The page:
Hapkit (hapkit.stanford.edu) is an open-hardware haptic device designed to be very low-cost and easy to assemble. Hapkit allows users to input motions and feel programmed forces in one degree of freedom. This enables interactive simulation of virtual environments that represent realistic physics (such as springs and dampers) and creative new touch sensations (like textures and buttons). The Hapkit can be assembled using household tools, costs less than $50 for all components, including the microcontroller board, and is easily set up and programmed by novices.
The Hapkit is a version of the Haptic Paddle, which was originally designed in Prof. Mark Cutkosky’slaboratory at Stanford University in the mid-1990s. The Haptic Paddle was used as an educational device that students could assemble and program to learn about dynamic systems. The Haptic Paddle concept proved useful in both research and teaching, and a number of haptics research labs have developed their own versions of the device.
Prof. Allison Okamura previously worked with the original Haptic Paddle as a graduate student at Stanford and used a similar version in classes at Johns Hopkins University. After joining the Stanford Mechanical Engineering faculty in 2011, Allison updated the design to use an Arduino as the Haptic Paddle microcontroller, which greatly reduced costs and allowed students to use their laptops for programming the device.
In 2012, Allison Okamura began to collaborate with Prof. Paulo Blikstein in the School of Education to explore new educational applications of haptics. They decided to implement the Haptic Paddles for large educational projects, such outreach programs and a new online course on haptics. It was clear that existing Haptic Paddle designs would need to be revised in order to allow non-haptics experts to assemble and use the device with no supervision. The Haptic Paddle has gone through a number of iterations, moving from a laser-cut design to a 3d-printed one. The 3D-printed Hapkit has fewer parts, uses a much less expensive motor, and has been more recently vetted.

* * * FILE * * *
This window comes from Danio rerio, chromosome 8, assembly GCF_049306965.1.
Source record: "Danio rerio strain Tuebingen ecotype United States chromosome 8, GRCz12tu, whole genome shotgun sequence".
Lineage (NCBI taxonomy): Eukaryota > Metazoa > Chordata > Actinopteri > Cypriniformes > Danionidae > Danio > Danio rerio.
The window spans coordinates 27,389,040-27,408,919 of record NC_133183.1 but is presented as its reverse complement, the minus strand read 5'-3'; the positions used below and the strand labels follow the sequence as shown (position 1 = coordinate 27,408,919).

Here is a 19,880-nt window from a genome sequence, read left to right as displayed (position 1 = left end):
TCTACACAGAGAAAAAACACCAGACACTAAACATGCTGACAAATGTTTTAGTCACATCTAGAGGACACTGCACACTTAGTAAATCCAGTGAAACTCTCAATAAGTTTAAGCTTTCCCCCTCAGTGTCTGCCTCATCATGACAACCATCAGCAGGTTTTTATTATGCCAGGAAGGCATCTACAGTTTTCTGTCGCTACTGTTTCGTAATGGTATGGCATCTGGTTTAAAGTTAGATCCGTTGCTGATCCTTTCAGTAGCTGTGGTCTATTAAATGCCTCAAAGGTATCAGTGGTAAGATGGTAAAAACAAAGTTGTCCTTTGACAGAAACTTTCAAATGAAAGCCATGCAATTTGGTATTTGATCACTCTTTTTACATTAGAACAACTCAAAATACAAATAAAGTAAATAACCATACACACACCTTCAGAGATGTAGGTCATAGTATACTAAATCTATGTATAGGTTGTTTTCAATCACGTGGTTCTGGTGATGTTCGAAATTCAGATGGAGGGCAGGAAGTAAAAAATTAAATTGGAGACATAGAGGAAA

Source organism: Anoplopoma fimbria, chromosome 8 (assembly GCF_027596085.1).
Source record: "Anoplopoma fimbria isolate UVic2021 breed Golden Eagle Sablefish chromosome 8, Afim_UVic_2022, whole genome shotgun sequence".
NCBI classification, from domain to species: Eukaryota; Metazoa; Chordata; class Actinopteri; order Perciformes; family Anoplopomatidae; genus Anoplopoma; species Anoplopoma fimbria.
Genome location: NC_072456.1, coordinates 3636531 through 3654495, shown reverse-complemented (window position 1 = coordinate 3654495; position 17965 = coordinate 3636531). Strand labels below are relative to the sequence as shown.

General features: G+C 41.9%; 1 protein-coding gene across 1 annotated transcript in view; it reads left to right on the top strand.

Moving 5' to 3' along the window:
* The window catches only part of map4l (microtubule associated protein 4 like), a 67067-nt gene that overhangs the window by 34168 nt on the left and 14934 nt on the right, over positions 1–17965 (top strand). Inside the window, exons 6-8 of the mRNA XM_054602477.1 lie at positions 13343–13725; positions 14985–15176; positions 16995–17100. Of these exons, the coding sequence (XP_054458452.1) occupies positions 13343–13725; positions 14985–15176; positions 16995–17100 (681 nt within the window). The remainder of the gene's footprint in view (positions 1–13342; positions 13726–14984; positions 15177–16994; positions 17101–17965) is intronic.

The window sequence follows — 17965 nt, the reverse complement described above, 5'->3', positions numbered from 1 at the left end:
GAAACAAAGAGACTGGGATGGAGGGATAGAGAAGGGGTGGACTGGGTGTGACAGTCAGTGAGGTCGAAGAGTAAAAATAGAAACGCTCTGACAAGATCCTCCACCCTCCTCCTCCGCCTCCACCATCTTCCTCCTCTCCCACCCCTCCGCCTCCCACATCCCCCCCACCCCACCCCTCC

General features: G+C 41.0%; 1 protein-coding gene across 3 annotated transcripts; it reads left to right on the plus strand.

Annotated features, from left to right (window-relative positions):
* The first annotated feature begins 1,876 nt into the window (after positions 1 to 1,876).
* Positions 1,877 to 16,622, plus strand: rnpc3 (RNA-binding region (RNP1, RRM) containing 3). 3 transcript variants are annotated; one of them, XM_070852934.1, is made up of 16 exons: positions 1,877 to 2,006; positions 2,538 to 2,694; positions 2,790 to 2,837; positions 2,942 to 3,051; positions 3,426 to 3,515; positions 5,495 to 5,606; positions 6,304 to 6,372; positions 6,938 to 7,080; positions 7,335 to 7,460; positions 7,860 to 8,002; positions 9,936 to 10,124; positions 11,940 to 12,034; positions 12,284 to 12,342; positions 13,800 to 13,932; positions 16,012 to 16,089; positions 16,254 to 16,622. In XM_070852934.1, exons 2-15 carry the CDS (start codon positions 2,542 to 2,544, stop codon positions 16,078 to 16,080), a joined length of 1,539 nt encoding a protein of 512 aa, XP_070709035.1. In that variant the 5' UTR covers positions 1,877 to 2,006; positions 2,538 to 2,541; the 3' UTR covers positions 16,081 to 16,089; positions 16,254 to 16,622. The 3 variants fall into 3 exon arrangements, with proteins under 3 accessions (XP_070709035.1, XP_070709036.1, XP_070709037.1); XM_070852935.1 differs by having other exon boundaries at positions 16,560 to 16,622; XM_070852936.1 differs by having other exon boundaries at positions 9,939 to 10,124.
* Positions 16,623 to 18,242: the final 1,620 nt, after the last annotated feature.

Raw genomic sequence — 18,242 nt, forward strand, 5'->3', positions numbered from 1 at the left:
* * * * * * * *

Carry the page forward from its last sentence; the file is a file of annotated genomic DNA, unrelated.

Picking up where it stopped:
We hope that Hapkit will do for haptics what inexpensive robotics kits have done for the field of robotics. What will happen when this technology gets in the hands of a larger group of innovators and makers? We envision new pathways that the Hapkit will open to learning difficult concepts in math, physics, and other disciplines.
We piloted Hapkit in Fall 2013 in a Stanford Introductory Seminar called ME 20N: Haptics: Engineering Touch. We simultaneously offered a massive open online course (MOOC) called Introduction to Haptics that, to date, has been taken by thousands of students. The MOOC is ongoing and open to anyone. Current work strives to understand how integrating hands-on activities into a MOOC changes the students’ experience.